Written by Elisabeth Mahoney The Guardian, Wednesday 8 September 2010
When Jamie Cullum (Radio 2) took over the 7-8pm slot on Tuesdays in April, relocating Desmond Carrington to Friday evenings, there were grumbles. Fans of Carrington’s were still adjusting to him losing a longer Sunday show a few years earlier – they are not a group to embrace change – and fans of Humphrey Lyttelton’s Best of Jazz show felt things were moving in a celeb-driven, jazz-lite direction. “Give us a real jazz programme by a real expert,” one listener pleaded on the station’s messageboard.
Several months in, however, and Cullum’s show has largely seen off the complaints. It’s not ever going to feature esoteric musical selections so if, like my husband, you prefer your jazz at the wife-frightening end of the spectrum, it won’t be for you. It’s also never going to be the sort of in-depth programme Russell Davies or Alyn Shipton would present: this is squarely in the user-friendly, entertaining remit of Radio 2.
This is a jazz show you can multi-task to, rather than listening in reverential bliss, and it has a friendly blend of old and new, trad jazz and music more loosely connected with the genre. Last week’s edition ended with Tom Waits’s Warm Beer, Cold Women, with Cullum describing Waits as being “as influenced by jazz as he is by Jack Kerouac and Charles Bukowski”.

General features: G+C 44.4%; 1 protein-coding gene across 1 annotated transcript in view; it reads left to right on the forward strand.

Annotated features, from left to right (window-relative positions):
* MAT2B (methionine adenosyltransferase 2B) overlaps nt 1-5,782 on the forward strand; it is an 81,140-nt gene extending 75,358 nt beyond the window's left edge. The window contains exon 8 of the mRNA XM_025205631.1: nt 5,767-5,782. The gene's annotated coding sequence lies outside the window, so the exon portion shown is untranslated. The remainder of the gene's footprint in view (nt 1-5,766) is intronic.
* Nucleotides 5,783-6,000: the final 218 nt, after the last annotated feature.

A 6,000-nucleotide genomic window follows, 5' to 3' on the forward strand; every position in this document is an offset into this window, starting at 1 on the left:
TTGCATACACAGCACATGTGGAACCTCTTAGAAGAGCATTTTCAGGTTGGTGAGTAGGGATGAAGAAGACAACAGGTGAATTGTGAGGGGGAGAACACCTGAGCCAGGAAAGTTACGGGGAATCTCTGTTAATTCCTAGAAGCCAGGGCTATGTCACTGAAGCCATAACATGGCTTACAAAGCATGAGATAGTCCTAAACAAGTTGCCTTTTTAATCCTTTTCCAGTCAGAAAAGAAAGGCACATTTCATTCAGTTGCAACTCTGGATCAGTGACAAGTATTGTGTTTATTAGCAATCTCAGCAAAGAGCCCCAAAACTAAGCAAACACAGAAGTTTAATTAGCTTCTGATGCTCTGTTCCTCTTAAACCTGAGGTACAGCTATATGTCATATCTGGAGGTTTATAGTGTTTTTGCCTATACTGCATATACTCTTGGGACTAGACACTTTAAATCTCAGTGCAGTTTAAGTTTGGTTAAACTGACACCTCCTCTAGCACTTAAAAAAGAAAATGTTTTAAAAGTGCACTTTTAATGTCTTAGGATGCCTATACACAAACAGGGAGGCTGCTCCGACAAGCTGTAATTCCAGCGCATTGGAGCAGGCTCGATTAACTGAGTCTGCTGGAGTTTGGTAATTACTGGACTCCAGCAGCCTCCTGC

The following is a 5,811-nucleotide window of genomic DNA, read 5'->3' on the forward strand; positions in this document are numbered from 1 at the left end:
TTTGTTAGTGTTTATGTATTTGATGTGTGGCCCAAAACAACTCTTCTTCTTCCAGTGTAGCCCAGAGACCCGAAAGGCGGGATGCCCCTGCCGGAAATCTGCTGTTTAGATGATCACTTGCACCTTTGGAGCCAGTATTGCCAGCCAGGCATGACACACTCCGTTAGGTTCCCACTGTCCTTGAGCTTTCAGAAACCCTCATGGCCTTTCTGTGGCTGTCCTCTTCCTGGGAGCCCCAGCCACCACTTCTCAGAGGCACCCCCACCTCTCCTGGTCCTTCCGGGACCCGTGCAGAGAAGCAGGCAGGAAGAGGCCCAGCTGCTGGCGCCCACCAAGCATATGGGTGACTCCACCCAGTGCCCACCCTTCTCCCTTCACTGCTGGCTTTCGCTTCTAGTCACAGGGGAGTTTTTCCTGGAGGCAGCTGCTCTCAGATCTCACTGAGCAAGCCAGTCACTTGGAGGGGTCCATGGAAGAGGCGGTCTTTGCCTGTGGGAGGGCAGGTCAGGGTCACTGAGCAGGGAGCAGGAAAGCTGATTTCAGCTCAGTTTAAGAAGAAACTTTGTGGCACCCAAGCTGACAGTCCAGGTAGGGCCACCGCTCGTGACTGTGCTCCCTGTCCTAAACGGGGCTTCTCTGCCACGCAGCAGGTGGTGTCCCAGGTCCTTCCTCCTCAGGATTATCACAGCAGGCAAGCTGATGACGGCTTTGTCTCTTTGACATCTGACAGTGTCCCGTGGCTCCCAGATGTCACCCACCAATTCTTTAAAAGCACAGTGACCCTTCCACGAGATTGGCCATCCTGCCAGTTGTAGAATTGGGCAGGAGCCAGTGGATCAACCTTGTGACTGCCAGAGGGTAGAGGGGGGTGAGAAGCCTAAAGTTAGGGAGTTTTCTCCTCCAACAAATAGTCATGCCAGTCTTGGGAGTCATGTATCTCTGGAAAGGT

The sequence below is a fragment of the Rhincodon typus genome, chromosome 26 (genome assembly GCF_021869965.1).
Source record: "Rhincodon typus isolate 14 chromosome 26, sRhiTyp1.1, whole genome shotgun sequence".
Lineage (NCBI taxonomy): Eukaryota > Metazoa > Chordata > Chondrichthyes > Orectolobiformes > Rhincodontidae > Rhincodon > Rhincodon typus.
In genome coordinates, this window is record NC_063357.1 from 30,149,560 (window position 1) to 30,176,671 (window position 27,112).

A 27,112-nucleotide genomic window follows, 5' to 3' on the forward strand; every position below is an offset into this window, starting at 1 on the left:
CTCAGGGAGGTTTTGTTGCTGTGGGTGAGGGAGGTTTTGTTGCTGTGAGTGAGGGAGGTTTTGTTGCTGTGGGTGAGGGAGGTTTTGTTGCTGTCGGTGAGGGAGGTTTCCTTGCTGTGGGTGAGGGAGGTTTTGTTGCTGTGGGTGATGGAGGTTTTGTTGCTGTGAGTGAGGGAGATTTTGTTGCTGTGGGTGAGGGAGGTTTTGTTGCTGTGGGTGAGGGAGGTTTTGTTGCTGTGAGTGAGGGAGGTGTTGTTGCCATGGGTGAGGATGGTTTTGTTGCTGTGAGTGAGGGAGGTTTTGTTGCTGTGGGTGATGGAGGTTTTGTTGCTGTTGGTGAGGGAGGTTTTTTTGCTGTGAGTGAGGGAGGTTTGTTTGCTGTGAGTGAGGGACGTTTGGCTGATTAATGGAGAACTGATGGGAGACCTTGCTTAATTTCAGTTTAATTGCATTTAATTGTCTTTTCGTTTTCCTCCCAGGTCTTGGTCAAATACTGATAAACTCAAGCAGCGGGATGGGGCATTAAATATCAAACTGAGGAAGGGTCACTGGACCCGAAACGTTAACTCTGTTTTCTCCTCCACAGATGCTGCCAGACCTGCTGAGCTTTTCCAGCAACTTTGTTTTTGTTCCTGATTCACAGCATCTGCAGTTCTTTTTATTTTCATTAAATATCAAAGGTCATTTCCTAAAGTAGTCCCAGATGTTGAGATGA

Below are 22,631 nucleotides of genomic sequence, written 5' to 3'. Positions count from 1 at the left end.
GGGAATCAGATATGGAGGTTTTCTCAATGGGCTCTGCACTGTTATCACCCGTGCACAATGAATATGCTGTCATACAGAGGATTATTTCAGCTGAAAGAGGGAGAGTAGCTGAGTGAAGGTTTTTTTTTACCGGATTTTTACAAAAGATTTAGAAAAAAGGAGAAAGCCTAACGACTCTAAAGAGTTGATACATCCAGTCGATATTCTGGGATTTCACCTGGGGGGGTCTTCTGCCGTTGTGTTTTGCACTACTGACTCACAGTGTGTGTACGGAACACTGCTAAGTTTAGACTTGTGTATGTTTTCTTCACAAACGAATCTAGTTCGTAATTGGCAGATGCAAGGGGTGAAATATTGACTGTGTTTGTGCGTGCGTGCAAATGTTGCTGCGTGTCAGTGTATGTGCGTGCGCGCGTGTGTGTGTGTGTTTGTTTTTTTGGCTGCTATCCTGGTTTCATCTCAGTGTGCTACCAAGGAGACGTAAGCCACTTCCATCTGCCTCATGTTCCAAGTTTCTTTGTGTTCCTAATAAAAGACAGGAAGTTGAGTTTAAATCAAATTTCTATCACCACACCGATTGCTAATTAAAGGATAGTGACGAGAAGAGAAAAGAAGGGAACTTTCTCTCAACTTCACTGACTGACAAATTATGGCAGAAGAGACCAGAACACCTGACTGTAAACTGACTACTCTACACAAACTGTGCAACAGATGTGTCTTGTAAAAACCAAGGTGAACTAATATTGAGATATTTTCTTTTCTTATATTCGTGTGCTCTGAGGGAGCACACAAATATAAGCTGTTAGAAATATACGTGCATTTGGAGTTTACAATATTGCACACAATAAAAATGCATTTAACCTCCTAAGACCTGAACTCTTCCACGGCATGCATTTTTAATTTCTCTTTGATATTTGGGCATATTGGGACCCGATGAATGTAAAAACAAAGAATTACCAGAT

Last night’s show featured an interview with Clint Eastwood which, once you got beyond the showbizzy wrapping (“I’m happy to say he’s a friend of mine now,” said Cullum) was fascinating. Eastwood knows his jazz, so his chat was a likeable mix of informed anecdotes about key performers and venues, and some starry name-dropping. The first time he met Miles Davis, he recalled, Davis suggested he and Eastwood “go out and get some bitches tonight”. More appealingly, he remembered seeing Charlie Parker playing on a stage laden with jazz greats and yet outshining them all: “This guy was playing something else.”
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